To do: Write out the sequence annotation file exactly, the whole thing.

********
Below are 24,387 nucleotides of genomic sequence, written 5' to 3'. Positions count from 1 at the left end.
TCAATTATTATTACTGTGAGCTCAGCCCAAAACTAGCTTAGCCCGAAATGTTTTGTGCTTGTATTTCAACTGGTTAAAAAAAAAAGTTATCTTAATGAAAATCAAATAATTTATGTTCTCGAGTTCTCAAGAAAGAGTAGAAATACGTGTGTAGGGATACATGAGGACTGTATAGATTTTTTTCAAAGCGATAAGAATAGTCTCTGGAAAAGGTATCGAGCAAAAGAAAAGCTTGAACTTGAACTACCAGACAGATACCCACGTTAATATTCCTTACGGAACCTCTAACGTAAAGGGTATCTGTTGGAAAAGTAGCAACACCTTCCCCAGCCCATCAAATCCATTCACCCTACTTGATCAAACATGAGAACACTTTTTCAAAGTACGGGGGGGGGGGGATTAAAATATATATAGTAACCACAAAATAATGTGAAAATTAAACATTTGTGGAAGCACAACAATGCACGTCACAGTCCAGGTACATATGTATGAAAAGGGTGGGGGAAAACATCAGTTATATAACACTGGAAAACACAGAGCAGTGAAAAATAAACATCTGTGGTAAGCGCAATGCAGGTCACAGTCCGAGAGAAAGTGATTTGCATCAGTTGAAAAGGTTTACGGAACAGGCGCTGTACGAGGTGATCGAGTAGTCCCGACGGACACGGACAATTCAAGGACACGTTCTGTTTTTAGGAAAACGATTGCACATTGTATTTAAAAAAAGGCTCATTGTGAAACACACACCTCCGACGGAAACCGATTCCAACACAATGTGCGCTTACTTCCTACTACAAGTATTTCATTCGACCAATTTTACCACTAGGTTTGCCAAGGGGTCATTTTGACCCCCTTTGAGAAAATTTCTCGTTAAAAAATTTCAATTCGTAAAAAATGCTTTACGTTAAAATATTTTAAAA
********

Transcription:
Below are 24,387 nucleotides of genomic sequence, written 5' to 3'. Positions count from 1 at the left end.
TCAATTATTATTACTGTGAGCTCAGCCCAAAACTAGCTTAGCCCGAAATGTTTTGTGCTTGTATTTCAACTGGTTAAAAAAAAAAGTTATCTTAATGAAAATCAAATAATTTATGTTCTCGAGTTCTCAAGAAAGAGTAGAAATACGTGTGTAGGGATACATGAGGACTGTATAGATTTTTTTCAAAGCGATAAGAATAGTCTCTGGAAAAGGTATCGAGCAAAAGAAAAGCTTGAACTTGAACTACCAGACAGATACCCACGTTAATATTCCTTACGGAACCTCTAACGTAAAGGGTATCTGTTGGAAAAGTAGCAACACCTTCCCCAGCCCATCAAATCCATTCACCCTACTTGATCAAACATGAGAACACTTTTTCAAAGTACGGGGGGGGGGGGATTAAAATATATATAGTAACCACAAAATAATGTGAAAATTAAACATTTGTGGAAGCACAACAATGCACGTCACAGTCCAGGTACATATGTATGAAAAGGGTGGGGGAAAACATCAGTTATATAACACTGGAAAACACAGAGCAGTGAAAAATAAACATCTGTGGTAAGCGCAATGCAGGTCACAGTCCGAGAGAAAGTGATTTGCATCAGTTGAAAAGGTTTACGGAACAGGCGCTGTACGAGGTGATCGAGTAGTCCCGACGGACACGGACAATTCAAGGACACGTTCTGTTTTTAGGAAAACGATTGCACATTGTATTTAAAAAAAGGCTCATTGTGAAACACACACCTCCGACGGAAACCGATTCCAACACAATGTGCGCTTACTTCCTACTACAAGTATTTCATTCGACCAATTTTACCACTAGGTTTGCCAAGGGGTCATTTTGACCCCCTTTGAGAAAATTTCTCGTTAAAAAATTTCAATTCGTAAAAAATGCTTTACGTTAAAATATTTTAAAA